“There is very little point in going out and saying to Eoin: ‘We’re going out to play in this system and you’re going to fit into it.’
“You’ll not get the best out of him doing that. He’s just not that type of personality.”
Cassidy laments the fact that Bradley made only fleeting appearances for Derry since he entered the Irish League stage in 2013.
“It’s really unfortunate over the last three or four years that they couldn’t marry the two situations [soccer and Gaelic]… You go to Kerry and Kieran Donaghy was playing basketball, so there was accommodation there.
“I think it’s to Derry’s loss that a compromise couldn’t be found. And reading Eoin’s quotes over the years, there was always a conciliatory tone from him and wanting to meet people half way.
“The people who have taken those squads are entitled to manage them whatever they want because you’ve got to be satisfied when you walk away that you did it your way, so I fully respect that aspect of it.
“I just found it odd that he could never be accommodated because the lad was just too good not to be involved. He was just a superb footballer.”
Despite his ambivalence towards Gaelic football, ‘Skinner’ still looks back with great fondness of his 10 years wearing the Oak Leaf jersey.
“It was good to win the National League title and we got on a couple of All-Ireland runs. Jesus, we had some great times. We had great craic.
“Things are nearly too serious now. I mind we won a game in the Qualifiers down around Mayo and we had beer on the bus.
“I’m not saying drink is the way forward, but you see the team spirit we had… it was second to none.
"Maybe we weren’t as fit as some of the top teams but we got as far as them. And that’s because of the team spirit we had.”
It’s a little easier to leave behind now because he’s fallen out of love with Gaelic football, at least at county level.
The free-spirited Glenullin man couldn’t enjoy the defensive evolution of the game.
“I’ve played Gaelic all my life so I think I earned the right to stay on at the soccer and I’m glad I did, because the way Gaelic football is going now I wouldn’t enjoy playing for Derry.
“It’s boring to play, to be honest.
“Gaelic football has turned into a depression. Every time I go on to the pitch to play, there are 14 men behind the ball. It just depresses me. You used to have two men hanging off you and that was okay but it’s got worse.
“Gaelic football is just defence, defence, defence. I just get scundered watching it. Every team’s doing it – every single team. It’s a game of cat and mouse.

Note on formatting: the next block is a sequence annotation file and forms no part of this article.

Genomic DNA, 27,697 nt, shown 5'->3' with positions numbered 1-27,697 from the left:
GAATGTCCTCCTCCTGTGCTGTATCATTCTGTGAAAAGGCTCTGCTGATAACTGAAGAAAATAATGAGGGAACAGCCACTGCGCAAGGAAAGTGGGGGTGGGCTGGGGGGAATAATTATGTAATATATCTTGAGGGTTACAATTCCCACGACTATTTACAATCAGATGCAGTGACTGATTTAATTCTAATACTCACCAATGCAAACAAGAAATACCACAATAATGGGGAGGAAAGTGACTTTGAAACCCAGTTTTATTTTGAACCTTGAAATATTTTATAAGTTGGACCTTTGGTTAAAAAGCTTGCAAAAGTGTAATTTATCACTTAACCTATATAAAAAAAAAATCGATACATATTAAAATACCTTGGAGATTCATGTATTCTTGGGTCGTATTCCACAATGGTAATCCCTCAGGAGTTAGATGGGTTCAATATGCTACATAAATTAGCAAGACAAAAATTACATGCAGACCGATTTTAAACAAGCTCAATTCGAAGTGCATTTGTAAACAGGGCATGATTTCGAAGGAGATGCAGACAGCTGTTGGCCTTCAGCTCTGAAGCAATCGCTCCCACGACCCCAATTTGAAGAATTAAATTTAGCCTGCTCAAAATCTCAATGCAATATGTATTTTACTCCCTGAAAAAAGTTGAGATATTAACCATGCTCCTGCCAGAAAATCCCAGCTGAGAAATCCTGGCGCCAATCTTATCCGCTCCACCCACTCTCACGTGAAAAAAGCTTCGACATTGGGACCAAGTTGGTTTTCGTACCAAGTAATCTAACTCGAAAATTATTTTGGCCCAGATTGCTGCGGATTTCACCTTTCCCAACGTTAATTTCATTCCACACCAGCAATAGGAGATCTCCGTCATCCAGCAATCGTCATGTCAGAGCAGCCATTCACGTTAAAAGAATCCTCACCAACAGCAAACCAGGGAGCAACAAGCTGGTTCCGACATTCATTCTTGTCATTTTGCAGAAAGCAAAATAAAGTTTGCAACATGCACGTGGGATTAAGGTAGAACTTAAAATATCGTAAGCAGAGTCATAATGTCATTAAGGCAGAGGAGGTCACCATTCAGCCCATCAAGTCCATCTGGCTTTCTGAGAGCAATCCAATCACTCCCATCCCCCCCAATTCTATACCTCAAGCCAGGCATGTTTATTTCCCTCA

“There aren’t many players out there now where you’d say: ‘I’d pay to watch that man’.
“Maybe Conor McManus, Diaramuid Connolly and Michael Murphy. After that, I wouldn’t watch it.
“I’ll never forget daddy saying: ‘Go out and show me what you can do.’
“You’d be 40 yards out and players would be afraid to take a shot. I remember Robin Van Persie telling the story when he was at Man United and the team came in at half-time and Ferguson said: ‘Boys, I’m 64-years-old, would somebody entertain me?’
“That’s the way I look at it. You get boys who are afraid to do this or afraid to do that.
“If there’s an overhead kick on, I’d try it, or I’d try and beat two men…I get one chance at this. I’ll never be back again.”
‘Skinner’ will treat Irish Cup final day like any other Saturday.
He will rise at 6am.
He will have two boiled eggs and watch a few programmes he recorded during the week before Cathoair and Cara come bounding into the room and take over the TV.
He will meet up with his Coleraine team-mates at 9.30am.
The team bus will stop at the Top of the Town for a bite to eat.
‘Skinner’ and Stephen Douglas will keep everyone entertained all the way to south Belfast.
And there will be no pre-final nerves. Not a chance of it.
“I always liked playing in front of big crowds,” smiles ‘Skinner’.
“What is the point of playing sport if you don’t want to play in front of the biggest crowd you can play in front of?
“I’d be mentally tough. I had the leg break when I was 20, the cruciate, broke the collarbone, my AC joint, broke my arm and I broke my ribs and punctured my lung not so long ago.
“I’ve had a lot of bad injuries… I always come back to the same point: what am I training for three and four nights a week? What’s the point in freezing whenever you get there?
“Look forward to it. Embrace it. In the cup final I might have a bad game but that’ll not matter – I’ll still want to be there.”